Working Chance are an award winning charity. They are the UK’s only recruitment consultancy supporting women leaving the criminal justice and care systems into great jobs with mainstream employers. Creating a revolution in restorative recruitment, they help women to cross the social divide from lives of exclusion to lives of contribution.

 

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Samantha Fisher: Making Financial Abuse Everyone’s Business

TDAS
Samantha (back row, third from right) with the Trafford Domestic Abuse Services team

In this guest blog Samantha Fisher, CEO of Trafford Domestic Abuse Services shares some of the harsh realities of financial abuse and how charities are working with the banking sector to identify and address it, as well as her wishlist for the year ahead.

Christmas is a time when people are tightening their belts and looking at the many ways to survive the financial strain of the holiday season. It is also a time of year can put extra pressure on families who have suffered financial abuse.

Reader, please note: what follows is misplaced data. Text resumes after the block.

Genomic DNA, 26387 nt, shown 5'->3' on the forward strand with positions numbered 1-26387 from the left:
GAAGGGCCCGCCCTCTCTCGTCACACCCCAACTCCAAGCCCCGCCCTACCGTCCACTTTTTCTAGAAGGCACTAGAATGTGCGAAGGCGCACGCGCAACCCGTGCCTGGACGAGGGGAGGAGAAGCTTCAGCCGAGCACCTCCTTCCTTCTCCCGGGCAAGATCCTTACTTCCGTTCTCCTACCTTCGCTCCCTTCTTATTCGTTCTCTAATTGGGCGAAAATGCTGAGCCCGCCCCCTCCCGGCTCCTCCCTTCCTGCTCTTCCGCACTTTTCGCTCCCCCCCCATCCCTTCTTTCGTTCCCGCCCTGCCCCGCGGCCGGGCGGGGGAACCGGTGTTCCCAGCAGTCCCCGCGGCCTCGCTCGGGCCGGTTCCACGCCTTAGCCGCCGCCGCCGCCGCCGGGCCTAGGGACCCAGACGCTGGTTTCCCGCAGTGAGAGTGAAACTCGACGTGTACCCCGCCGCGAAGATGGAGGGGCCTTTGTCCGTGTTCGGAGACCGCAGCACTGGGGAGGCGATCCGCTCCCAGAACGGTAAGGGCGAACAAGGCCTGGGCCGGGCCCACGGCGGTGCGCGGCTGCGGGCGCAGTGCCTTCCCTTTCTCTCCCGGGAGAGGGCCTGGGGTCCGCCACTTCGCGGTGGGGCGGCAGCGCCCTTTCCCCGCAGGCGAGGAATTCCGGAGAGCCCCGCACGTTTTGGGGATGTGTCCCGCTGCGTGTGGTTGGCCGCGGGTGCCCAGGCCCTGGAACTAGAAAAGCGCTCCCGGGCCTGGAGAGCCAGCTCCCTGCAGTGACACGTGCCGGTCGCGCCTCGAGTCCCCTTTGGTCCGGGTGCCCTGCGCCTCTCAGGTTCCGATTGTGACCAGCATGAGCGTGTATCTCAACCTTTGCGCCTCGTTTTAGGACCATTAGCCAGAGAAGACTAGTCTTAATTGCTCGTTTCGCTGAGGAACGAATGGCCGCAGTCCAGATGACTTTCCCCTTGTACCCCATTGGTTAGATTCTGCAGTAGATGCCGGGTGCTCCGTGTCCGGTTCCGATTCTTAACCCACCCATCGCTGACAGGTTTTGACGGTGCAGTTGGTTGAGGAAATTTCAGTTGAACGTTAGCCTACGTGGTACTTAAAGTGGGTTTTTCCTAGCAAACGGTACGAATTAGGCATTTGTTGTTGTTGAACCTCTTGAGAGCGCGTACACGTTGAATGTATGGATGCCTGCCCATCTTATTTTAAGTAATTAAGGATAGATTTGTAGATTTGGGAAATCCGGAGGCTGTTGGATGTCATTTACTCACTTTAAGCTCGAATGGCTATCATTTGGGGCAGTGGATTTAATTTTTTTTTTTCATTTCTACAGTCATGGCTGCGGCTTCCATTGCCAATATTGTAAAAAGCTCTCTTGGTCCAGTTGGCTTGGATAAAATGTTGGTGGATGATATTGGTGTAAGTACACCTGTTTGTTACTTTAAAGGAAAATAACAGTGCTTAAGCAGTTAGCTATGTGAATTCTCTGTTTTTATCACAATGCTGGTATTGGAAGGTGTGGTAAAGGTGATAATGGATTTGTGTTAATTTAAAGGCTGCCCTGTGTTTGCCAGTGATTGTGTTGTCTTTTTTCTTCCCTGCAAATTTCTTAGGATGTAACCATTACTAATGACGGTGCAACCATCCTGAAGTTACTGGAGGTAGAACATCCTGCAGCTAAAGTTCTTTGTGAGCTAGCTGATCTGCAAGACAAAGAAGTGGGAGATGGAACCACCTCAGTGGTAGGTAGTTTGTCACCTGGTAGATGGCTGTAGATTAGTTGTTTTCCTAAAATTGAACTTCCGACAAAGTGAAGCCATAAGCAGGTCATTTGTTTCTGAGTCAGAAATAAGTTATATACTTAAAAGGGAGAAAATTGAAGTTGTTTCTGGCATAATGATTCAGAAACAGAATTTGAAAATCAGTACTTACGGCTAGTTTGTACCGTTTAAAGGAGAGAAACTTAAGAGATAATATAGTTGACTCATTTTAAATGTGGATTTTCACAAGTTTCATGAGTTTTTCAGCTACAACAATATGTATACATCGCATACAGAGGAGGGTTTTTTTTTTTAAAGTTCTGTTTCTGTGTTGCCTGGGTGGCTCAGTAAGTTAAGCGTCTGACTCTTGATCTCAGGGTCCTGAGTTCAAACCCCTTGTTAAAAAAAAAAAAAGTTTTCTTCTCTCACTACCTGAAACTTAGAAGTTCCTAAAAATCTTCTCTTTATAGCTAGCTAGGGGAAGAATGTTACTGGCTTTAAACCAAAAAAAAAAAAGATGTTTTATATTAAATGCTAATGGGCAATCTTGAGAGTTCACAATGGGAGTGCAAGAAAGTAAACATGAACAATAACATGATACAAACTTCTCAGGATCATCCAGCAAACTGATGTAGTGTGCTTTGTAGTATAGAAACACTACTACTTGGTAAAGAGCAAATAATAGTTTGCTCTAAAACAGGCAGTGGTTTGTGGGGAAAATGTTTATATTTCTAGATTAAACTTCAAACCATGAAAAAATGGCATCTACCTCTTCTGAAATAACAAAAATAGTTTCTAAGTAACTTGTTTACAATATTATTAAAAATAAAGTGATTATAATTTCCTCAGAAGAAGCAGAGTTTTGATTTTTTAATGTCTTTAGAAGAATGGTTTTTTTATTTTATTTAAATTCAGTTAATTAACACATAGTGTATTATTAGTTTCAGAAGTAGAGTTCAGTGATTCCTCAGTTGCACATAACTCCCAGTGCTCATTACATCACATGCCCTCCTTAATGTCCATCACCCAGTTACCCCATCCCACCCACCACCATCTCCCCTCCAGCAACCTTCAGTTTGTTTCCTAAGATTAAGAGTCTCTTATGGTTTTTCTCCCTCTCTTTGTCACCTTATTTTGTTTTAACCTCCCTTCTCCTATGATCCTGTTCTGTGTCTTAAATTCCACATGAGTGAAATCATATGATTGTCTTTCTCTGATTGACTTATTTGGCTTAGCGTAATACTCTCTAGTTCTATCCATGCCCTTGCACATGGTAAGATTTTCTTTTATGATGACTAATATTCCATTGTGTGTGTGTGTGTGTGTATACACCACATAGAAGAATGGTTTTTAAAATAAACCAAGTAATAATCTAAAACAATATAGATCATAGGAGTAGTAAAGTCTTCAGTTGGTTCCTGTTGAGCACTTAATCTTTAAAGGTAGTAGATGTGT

Financial abuse is when a partner, family member or loved one controls someone’s access to money and their ability to support themselves financially.

Financial abuse is often an overlooked form of abuse. Despite this it is often one of the first forms of abuse a survivor may experience and, practically, one of the biggest barriers to a survivor leaving an abusive relationship.

Victims of financial abuse face many barriers to everyday things that we often take for granted, like opening a bank account, the ability to work, claiming benefits, obtaining credit and even providing essentials for their family.